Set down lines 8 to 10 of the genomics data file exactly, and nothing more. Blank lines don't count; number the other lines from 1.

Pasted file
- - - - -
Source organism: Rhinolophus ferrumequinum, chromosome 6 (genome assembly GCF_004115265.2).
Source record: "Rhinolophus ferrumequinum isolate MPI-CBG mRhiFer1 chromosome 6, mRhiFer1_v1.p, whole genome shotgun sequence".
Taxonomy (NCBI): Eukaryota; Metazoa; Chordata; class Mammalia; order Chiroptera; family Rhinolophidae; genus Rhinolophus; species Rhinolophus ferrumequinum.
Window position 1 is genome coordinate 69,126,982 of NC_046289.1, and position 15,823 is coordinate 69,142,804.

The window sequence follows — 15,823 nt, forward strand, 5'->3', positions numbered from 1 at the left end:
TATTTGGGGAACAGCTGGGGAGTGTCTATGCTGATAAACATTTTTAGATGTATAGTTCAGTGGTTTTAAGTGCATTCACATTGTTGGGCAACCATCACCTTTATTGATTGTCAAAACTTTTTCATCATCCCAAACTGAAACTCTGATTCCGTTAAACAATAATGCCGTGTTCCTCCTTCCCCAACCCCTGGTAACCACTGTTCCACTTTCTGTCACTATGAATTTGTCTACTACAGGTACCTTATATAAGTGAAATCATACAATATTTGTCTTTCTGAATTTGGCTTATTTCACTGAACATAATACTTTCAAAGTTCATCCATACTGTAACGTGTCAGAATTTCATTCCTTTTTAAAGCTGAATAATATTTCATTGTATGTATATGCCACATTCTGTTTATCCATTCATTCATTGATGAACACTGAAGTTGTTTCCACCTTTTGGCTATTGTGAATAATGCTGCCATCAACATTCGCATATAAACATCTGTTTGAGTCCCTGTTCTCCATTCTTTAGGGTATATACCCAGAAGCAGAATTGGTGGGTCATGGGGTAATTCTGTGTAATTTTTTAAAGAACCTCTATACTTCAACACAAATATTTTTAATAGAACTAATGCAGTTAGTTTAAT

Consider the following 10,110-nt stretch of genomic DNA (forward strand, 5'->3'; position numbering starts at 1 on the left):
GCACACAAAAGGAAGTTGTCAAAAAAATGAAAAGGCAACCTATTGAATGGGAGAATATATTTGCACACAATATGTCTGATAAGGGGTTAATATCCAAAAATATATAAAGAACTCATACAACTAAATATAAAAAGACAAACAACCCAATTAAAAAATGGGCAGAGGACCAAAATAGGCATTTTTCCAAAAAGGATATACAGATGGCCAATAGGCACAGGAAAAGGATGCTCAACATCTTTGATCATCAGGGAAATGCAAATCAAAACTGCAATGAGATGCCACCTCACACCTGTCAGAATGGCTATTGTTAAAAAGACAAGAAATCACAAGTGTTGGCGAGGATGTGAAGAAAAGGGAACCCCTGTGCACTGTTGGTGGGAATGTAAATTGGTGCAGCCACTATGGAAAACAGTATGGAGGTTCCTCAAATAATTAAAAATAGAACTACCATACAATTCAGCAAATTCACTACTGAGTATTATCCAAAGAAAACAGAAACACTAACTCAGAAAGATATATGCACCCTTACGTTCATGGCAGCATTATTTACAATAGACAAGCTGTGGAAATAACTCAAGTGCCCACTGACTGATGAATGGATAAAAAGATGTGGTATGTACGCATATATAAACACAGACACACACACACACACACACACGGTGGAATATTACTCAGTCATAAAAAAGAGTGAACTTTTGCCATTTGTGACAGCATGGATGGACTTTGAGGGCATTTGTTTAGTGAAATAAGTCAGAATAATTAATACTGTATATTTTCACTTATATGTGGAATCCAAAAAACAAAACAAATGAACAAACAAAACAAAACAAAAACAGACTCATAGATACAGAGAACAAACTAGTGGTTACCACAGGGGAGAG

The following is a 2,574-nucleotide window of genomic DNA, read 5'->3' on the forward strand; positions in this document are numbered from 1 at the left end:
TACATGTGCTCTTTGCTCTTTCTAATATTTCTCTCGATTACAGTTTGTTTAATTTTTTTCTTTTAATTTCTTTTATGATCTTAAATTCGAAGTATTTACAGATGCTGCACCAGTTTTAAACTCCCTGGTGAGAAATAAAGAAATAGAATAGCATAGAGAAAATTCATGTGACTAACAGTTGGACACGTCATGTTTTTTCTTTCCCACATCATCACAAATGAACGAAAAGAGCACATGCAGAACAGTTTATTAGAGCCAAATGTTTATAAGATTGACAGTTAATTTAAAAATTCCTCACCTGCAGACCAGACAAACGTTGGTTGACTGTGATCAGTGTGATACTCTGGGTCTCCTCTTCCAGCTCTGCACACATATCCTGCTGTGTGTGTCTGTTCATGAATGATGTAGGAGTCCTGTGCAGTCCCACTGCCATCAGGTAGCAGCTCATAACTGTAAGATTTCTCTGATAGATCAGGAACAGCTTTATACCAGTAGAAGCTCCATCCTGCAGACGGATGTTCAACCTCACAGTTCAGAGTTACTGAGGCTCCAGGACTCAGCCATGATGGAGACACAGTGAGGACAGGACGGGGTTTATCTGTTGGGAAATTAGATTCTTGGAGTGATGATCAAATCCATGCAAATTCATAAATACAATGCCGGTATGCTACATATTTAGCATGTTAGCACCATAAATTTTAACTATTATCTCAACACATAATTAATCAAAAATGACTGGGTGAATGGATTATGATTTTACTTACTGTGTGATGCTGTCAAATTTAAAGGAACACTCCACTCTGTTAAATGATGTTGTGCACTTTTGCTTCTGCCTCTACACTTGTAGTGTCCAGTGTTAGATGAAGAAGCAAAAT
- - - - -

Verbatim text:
GCACACAAAAGGAAGTTGTCAAAAAAATGAAAAGGCAACCTATTGAATGGGAGAATATATTTGCACACAATATGTCTGATAAGGGGTTAATATCCAAAAATATATAAAGAACTCATACAACTAAATATAAAAAGACAAACAACCCAATTAAAAAATGGGCAGAGGACCAAAATAGGCATTTTTCCAAAAAGGATATACAGATGGCCAATAGGCACAGGAAAAGGATGCTCAACATCTTTGATCATCAGGGAAATGCAAATCAAAACTGCAATGAGATGCCACCTCACACCTGTCAGAATGGCTATTGTTAAAAAGACAAGAAATCACAAGTGTTGGCGAGGATGTGAAGAAAAGGGAACCCCTGTGCACTGTTGGTGGGAATGTAAATTGGTGCAGCCACTATGGAAAACAGTATGGAGGTTCCTCAAATAATTAAAAATAGAACTACCATACAATTCAGCAAATTCACTACTGAGTATTATCCAAAGAAAACAGAAACACTAACTCAGAAAGATATATGCACCCTTACGTTCATGGCAGCATTATTTACAATAGACAAGCTGTGGAAATAACTCAAGTGCCCACTGACTGATGAATGGATAAAAAGATGTGGTATGTACGCATATATAAACACAGACACACACACACACACACACACGGTGGAATATTACTCAGTCATAAAAAAGAGTGAACTTTTGCCATTTGTGACAGCATGGATGGACTTTGAGGGCATTTGTTTAGTGAAATAAGTCAGAATAATTAATACTGTATATTTTCACTTATATGTGGAATCCAAAAAACAAAACAAATGAACAAACAAAACAAAACAAAAACAGACTCATAGATACAGAGAACAAACTAGTGGTTACCACAGGGGAGAG

The following is a 2,574-nucleotide window of genomic DNA, read 5'->3' on the forward strand; positions in this document are numbered from 1 at the left end:
TACATGTGCTCTTTGCTCTTTCTAATATTTCTCTCGATTACAGTTTGTTTAATTTTTTTCTTTTAATTTCTTTTATGATCTTAAATTCGAAGTATTTACAGATGCTGCACCAGTTTTAAACTCCCTGGTGAGAAATAAAGAAATAGAATAGCATAGAGAAAATTCATGTGACTAACAGTTGGACACGTCATGTTTTTTCTTTCCCACATCATCACAAATGAACGAAAAGAGCACATGCAGAACAGTTTATTAGAGCCAAATGTTTATAAGATTGACAGTTAATTTAAAAATTCCTCACCTGCAGACCAGACAAACGTTGGTTGACTGTGATCAGTGTGATACTCTGGGTCTCCTCTTCCAGCTCTGCACACATATCCTGCTGTGTGTGTCTGTTCATGAATGATGTAGGAGTCCTGTGCAGTCCCACTGCCATCAGGTAGCAGCTCATAACTGTAAGATTTCTCTGATAGATCAGGAACAGCTTTATACCAGTAGAAGCTCCATCCTGCAGACGGATGTTCAACCTCACAGTTCAGAGTTACTGAGGCTCCAGGACTCAGCCATGATGGAGACACAGTGAGGACAGGACGGGGTTTATCTGTTGGGAAATTAGATTCTTGGAGTGATGATCAAATCCATGCAAATTCATAAATACAATGCCGGTATGCTACATATTTAGCATGTTAGCACCATAAATTTTAACTATTATCTCAACACATAATTAATCAAAAATGACTGGGTGAATGGATTATGATTTTACTTACTGTGTGATGCTGTCAAATTTAAAGGAACACTCCACTCTGTTAAATGATGTTGTGCACTTTTGCTTCTGCCTCTACACTTGTAGTGTCCAGTGTTAGATGAAGAAGCAAAAT